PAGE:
Picks and Pans Review: War and Remembrance

updated 05/08/1989 at 01:00 AM EDT

originally published 05/08/1989 01:00AM

ABC, Sun., May 7, 8 P.M. ET)

D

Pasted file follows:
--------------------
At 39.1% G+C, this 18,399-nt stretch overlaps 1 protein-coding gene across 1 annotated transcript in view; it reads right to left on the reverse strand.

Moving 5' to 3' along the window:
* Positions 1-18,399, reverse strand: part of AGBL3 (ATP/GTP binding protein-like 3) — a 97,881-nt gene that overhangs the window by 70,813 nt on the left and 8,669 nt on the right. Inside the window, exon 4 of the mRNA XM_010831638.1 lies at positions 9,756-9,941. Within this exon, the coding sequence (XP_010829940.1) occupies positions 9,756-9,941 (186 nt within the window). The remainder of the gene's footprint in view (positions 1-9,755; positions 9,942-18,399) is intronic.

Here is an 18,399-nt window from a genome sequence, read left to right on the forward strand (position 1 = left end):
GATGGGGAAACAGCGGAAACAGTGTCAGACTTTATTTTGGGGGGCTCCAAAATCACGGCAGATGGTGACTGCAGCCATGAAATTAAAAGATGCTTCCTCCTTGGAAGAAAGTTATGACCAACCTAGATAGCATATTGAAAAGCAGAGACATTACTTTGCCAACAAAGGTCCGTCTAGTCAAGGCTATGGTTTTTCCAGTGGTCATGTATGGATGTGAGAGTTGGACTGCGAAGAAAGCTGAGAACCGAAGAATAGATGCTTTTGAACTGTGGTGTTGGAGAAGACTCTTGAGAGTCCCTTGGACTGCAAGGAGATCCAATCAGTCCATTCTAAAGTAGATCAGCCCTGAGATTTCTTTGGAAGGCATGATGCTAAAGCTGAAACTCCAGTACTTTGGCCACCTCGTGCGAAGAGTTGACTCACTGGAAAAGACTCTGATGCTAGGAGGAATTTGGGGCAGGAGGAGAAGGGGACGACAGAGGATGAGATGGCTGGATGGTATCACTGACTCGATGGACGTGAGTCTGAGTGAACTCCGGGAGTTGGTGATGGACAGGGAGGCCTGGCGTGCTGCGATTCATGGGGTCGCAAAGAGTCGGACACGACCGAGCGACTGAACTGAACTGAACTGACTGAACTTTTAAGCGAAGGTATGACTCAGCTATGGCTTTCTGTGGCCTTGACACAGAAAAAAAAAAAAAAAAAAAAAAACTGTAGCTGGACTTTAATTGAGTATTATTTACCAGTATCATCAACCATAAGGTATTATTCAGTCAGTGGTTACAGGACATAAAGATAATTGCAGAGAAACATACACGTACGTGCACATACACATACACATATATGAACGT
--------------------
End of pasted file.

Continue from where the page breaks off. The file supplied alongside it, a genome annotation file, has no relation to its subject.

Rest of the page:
Finally. After 47½ hours on the air over six years, Winds of War and War and Remembrance come to a close with five final episodes this month. In the end, it ranks as one of the great disappointments in the history of TV. It is the megaseries with the mini-brain. It is world history as told by the Sunday comics. It is a sloppily plotted, poorly acted potboiler about World War II and the Holocaust. Dynasty meets Dante. At long, long last, you do get to find out whether Robert Mitchum the admiral and Victoria Tennant the Brit beauty will make their love legal (it took Sam and Diane a tenth the time on Cheers). You discover whether Polly Bergen the ditzy military wife will ever shut up. You see whether David Dukes the bureaucrat can find justice in this world. And in the same show, you find out whether Sir John Gielgud and Jane Seymour can survive the concentration camps. Mitchum still does his impression—and a fine one it is—of stone. ("Well, say something!" Bergen yells at him, speaking for all America. "Don't just sit there like a sphinx!") The other big star, Gielgud, does his best with a role that is woefully incomplete. He plays a lapsed Jew who is forced to become an elder in a concentration camp, so he must choose the names of those who will live and those who will be sent away to die. But the show's writers do not have—or they presume that we do not have—the intelligence to grapple with this terrible moral conflict; they don't delve that deep. Gielgud tries to make up for what's missing by giving the role all he can—dignity—but it is not enough. His co-star, Seymour, clearly demonstrates that she has made one mini too many. And the rest of the acting, from Bergen on down, is as overdone as a landscape painted on velvet. On one level, War is simply silly. But on another level, it is monumentally wrongheaded. To take the Holocaust—the camps, the gas chambers, the ovens and mass graves—and to script it, cast it, design it, costume it, light it, shoot it in drawn-out detail and finally, to set it all to music in a show such as this is to turn this unimaginable evil into one more prime-time plot line. I know that the producers did not intend to trivialize genocide—but they did. So I am left with but one good thing to say about Winds of War and Remembrance: It's over.

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